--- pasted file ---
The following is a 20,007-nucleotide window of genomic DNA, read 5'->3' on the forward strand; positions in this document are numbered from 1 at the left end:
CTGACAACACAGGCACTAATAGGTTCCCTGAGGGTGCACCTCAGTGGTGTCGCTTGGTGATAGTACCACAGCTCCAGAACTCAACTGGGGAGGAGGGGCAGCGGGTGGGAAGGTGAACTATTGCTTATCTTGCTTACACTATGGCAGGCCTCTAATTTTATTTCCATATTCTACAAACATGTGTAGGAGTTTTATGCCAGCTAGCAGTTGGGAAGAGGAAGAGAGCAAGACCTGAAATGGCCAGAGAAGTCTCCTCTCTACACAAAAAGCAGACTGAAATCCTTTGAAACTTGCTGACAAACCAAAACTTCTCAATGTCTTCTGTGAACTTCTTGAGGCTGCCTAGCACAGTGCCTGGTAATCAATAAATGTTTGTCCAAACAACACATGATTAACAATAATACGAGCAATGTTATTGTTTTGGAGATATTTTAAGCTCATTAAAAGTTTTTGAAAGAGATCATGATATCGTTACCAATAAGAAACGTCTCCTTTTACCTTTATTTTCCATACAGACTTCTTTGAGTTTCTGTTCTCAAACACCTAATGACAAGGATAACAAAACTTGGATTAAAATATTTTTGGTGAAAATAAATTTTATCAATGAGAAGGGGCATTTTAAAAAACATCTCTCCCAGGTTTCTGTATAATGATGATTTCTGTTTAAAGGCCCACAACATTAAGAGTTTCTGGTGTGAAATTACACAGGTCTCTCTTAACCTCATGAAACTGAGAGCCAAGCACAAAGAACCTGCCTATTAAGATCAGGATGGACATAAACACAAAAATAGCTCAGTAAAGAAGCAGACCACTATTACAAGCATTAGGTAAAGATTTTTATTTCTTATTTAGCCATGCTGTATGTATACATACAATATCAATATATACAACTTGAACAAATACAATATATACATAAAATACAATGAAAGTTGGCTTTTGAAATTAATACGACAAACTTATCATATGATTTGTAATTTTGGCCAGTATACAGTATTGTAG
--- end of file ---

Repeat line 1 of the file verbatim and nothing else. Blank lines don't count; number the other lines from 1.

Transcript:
The following is a 20,007-nucleotide window of genomic DNA, read 5'->3' on the forward strand; positions in this document are numbered from 1 at the left end: